Fives and Twenty-Fives is Michael Pitre's debut novel and an exhausting read about the perils of the Iraq War. 

Bloomsbury USA

I didn't like this novel because of the way it was written. I dislike reading books which flash back in time so frequently that it becomes difficult to follow, especially in regard to time and voice. I lost count of the number of times I reread passages because I was confused as to who was talking and if the scene was in the past or present.

I also felt the novel failed to address many of the questions I had about the actions and motives of the characters such as Pete, Pete's mother, Lizzie, and Zahn. Hence, I was left to fill in these areas with my own imagination, and I feel that was too much for the author to expect of his readers.

However, I did appreciate the scene with Pete's father at the end of the novel. It was crafted in such a visceral way that I cried reading this passage. Here, Pete finally confides in his father about how Gunny Stout, a comrade on the road repair platoon with him, died. "He stayed on the ground for six hours, Dad.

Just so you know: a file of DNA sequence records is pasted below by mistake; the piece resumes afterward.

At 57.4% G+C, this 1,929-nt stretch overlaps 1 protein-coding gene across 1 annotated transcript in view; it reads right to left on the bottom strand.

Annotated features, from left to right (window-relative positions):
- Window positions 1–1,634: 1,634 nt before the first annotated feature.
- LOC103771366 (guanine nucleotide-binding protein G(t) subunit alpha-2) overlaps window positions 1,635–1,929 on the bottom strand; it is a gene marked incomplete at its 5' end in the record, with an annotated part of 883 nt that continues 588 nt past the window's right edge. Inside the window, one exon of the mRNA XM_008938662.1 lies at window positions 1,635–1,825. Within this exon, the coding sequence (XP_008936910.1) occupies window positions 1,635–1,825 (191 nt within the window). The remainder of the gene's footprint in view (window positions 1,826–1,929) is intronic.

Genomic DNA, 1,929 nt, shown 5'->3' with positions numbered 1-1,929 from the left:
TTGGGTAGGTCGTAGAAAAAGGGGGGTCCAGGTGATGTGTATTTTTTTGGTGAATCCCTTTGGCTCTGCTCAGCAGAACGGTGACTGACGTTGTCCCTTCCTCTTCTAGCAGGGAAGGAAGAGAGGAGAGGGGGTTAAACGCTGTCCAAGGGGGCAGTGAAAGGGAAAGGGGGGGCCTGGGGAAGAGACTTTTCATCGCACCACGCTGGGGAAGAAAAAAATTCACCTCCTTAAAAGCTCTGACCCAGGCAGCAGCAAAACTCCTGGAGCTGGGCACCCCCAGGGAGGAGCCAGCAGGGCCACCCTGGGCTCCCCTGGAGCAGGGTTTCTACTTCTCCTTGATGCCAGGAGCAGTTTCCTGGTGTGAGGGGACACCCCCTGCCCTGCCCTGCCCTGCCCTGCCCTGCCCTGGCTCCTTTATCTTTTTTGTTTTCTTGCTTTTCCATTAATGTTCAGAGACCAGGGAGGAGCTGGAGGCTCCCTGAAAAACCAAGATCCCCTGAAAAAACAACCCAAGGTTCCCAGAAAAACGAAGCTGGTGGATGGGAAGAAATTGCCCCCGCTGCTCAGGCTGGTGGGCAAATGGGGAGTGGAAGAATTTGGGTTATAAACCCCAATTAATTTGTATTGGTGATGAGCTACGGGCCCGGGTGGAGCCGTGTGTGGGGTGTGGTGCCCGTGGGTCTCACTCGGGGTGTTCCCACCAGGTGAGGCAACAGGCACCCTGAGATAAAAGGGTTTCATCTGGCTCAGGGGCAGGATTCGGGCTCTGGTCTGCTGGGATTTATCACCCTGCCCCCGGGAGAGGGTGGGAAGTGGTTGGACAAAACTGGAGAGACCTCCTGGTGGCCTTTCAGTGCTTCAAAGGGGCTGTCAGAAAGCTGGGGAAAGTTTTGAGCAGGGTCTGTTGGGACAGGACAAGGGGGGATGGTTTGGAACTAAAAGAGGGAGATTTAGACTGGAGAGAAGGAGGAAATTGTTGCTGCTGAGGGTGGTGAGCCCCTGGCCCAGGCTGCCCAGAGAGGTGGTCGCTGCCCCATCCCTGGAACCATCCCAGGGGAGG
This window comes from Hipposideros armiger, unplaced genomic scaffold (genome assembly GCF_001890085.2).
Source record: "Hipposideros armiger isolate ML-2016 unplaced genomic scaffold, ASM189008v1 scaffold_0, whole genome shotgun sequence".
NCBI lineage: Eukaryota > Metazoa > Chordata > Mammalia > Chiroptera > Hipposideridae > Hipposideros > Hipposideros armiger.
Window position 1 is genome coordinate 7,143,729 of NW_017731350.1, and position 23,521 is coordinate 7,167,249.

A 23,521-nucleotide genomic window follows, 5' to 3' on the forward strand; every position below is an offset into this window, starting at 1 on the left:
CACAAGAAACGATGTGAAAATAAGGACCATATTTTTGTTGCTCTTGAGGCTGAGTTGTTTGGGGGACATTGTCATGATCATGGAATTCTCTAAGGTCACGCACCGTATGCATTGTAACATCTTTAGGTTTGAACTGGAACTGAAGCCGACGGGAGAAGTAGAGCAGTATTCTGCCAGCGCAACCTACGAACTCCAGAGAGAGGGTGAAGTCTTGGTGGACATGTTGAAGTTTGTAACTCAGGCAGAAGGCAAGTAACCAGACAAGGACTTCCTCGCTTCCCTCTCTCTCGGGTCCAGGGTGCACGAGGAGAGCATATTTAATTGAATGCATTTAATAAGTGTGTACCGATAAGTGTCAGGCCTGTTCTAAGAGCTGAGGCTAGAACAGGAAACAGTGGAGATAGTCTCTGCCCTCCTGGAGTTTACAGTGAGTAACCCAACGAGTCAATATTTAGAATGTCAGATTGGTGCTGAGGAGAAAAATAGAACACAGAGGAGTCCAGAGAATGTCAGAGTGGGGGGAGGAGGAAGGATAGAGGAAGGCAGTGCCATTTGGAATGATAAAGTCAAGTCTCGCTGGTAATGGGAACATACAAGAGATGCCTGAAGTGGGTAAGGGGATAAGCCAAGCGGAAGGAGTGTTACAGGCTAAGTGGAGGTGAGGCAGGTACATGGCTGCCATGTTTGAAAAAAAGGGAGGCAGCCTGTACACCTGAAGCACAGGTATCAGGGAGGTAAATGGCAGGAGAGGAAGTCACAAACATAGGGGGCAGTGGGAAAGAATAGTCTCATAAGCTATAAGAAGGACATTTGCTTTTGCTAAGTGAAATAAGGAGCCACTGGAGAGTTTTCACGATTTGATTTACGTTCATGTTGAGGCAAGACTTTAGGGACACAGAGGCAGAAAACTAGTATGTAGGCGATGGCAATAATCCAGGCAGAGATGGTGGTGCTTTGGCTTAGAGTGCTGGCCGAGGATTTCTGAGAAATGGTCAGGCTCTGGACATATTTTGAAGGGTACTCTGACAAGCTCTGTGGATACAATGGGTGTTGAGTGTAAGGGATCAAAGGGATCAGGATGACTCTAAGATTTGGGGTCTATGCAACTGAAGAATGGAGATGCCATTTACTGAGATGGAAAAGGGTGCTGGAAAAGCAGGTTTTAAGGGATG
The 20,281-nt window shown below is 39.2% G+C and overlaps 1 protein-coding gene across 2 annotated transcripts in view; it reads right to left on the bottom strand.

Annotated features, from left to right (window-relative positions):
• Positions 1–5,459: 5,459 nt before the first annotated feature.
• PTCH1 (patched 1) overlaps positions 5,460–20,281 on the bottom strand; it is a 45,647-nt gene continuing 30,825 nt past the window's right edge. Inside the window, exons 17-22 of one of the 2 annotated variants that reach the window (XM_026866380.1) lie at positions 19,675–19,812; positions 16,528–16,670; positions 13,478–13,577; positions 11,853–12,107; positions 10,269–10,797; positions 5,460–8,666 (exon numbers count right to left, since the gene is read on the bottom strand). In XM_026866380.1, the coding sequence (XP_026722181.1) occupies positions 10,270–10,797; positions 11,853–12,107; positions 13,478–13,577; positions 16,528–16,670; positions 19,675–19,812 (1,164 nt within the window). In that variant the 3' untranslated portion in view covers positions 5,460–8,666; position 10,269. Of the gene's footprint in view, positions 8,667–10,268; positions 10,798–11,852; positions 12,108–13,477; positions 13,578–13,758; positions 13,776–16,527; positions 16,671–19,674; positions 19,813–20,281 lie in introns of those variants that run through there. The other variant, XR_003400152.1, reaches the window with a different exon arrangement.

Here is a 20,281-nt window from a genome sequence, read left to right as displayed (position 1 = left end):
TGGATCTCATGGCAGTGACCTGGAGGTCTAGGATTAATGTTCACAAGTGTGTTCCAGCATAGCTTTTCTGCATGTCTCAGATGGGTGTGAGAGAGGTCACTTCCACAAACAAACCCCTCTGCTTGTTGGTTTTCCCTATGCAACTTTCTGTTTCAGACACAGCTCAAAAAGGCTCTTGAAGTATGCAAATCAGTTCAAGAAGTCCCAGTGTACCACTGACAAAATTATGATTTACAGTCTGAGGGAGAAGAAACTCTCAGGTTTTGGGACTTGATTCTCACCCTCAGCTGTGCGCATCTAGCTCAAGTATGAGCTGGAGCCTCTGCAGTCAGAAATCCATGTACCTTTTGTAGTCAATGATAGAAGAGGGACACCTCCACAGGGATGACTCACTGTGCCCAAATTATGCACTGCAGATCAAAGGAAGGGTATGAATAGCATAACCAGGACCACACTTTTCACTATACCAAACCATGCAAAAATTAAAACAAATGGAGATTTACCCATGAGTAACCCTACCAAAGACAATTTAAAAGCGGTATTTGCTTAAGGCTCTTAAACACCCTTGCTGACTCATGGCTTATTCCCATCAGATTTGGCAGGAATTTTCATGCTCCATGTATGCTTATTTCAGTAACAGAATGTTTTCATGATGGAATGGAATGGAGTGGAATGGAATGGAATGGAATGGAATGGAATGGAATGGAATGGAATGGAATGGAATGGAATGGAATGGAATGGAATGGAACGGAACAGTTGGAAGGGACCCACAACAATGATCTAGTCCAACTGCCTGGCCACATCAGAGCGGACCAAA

Michael Pitre

"He laid there, and no one could get to him. They had to call in another team and use line charges to clear a lane twenty meters wide. Bombs everywhere. He rolled over. . . He was probably conscious. Knowing it was bad, but thinking I was on my way. . .He dies thinking he'd wake up in Germany. But he didn't. Just bled to death, right there on the hot . . .asphalt, too."

Pete and his father sit under the oak tree and "the whole time he had his hand on my shoulder. He doesn't ask me any questions. He doesn't say a word." What a beautiful way for a father to let his son know he understands and loves him despite what devastation he may have seen.

If the flashback style of writing doesn't phase you, then I am sure you will enjoy Michael Pitre's debut novel, Fives and Twenty-Fives.